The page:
...and she bowed,
With all her subtle face laughing aloud,
Bowed down upon me, saying, 'Who doth thee wrong,

She's nothing if not possessive:

That I could drink thy veins as wine, and eat
Thy breasts like honey! that from face to feet
Thy body were abolished and consumed
And in my flesh thy very flesh entombed!

Her own cruelty morphs into that of God (singular):

For who shall change with prayers or thanksgivings,
The mystery of the cruelty of things?

And she goes on with a vision of the universe's cruelty. With a God behind it:

Is not his incense bitterness, his meat
Murder? his hidden face and iron feet
Hath not man known, and felt them on their way
Threaten and trample all things and every day?

On behalf of the suffering she declares,

Him would I reach, him smite, him desecrate;
Pierce the cold lips of God with human breath
And mix his immortality with death.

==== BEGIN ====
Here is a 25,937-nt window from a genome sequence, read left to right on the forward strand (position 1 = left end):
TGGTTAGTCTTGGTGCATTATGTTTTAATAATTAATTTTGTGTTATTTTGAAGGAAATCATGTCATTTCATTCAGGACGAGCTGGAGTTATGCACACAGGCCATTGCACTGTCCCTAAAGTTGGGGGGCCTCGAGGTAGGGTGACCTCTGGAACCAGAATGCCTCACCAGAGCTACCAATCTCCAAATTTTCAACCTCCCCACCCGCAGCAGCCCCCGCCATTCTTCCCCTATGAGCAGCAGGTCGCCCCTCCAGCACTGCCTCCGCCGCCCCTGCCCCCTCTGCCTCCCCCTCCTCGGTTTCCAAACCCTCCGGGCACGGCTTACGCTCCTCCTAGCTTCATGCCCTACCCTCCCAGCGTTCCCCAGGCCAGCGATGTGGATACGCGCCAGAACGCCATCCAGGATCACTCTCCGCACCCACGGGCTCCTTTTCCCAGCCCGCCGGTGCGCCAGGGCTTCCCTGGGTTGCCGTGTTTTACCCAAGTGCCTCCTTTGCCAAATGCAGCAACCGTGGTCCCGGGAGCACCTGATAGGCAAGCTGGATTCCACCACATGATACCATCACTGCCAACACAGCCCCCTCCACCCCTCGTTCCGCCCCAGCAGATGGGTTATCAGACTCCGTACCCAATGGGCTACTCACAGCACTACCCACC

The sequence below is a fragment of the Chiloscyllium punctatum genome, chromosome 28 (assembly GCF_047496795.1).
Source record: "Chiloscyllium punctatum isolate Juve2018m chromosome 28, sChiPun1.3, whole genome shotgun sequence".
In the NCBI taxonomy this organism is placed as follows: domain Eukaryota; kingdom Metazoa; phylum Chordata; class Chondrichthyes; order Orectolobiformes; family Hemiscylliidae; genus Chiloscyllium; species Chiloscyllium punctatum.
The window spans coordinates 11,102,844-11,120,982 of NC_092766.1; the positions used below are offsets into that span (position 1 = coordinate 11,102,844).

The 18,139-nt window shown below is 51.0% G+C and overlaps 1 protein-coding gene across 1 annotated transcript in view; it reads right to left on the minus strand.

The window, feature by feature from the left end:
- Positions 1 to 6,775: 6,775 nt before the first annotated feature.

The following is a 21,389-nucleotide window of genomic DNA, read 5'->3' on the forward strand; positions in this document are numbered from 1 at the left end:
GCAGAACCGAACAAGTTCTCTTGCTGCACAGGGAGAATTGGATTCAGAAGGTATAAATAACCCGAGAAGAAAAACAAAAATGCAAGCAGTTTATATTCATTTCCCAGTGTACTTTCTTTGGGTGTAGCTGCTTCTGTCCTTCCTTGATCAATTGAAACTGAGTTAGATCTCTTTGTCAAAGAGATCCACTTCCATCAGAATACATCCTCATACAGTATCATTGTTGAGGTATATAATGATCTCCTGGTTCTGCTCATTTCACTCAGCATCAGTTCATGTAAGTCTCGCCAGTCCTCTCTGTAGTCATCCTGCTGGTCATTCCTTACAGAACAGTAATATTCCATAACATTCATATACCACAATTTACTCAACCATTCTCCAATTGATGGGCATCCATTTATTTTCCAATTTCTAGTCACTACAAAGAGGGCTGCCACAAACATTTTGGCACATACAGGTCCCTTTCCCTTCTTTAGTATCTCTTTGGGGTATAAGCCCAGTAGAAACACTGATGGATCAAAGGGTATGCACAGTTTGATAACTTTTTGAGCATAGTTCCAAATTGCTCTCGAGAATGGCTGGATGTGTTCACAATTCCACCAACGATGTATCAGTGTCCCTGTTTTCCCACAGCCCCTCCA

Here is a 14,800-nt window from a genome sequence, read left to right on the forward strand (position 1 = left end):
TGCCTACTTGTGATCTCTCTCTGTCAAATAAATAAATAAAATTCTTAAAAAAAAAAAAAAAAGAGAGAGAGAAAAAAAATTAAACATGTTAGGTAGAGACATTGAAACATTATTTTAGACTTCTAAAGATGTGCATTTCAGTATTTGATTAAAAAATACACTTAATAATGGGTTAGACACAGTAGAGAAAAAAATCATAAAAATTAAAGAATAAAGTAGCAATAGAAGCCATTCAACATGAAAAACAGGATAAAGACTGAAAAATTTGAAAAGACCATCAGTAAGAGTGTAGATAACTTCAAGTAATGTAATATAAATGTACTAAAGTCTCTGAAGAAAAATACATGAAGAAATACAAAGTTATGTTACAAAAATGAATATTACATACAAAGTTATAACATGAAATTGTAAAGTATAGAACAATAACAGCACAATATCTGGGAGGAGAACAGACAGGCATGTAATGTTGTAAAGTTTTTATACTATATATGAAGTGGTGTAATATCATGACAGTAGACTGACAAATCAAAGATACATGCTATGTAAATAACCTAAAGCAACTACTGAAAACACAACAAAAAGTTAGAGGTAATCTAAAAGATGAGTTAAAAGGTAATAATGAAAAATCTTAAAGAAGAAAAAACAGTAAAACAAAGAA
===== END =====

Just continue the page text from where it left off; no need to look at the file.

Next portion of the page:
The last third shifts to her victory over Anactoria, and over death, and over God in fact.

Yea, thou shalt be forgotten like spilt wine,
Except these kisses of my lips on thine
Brand them with immortality; but me –
Men shall not see bright fire nor hear the sea...

and so on and so on, without they think of Sappho, or know her, for I Sappho shall be one with all these things. This is her conquest of God:

But, having made me, me he shall not slay...
Of me the high God hath not all his will.
… (mer)
Jakujin | Mar 10, 2013 |
These characters are articulate, clever, but very cold indeed.
markbstephenson | Jun 5, 2010 |
The collected works of a significant, if often (I think) underrated, Victorian poet. Definitely worth reading by lovers of poetry and good English.
Fledgist | Jan 13, 2008 |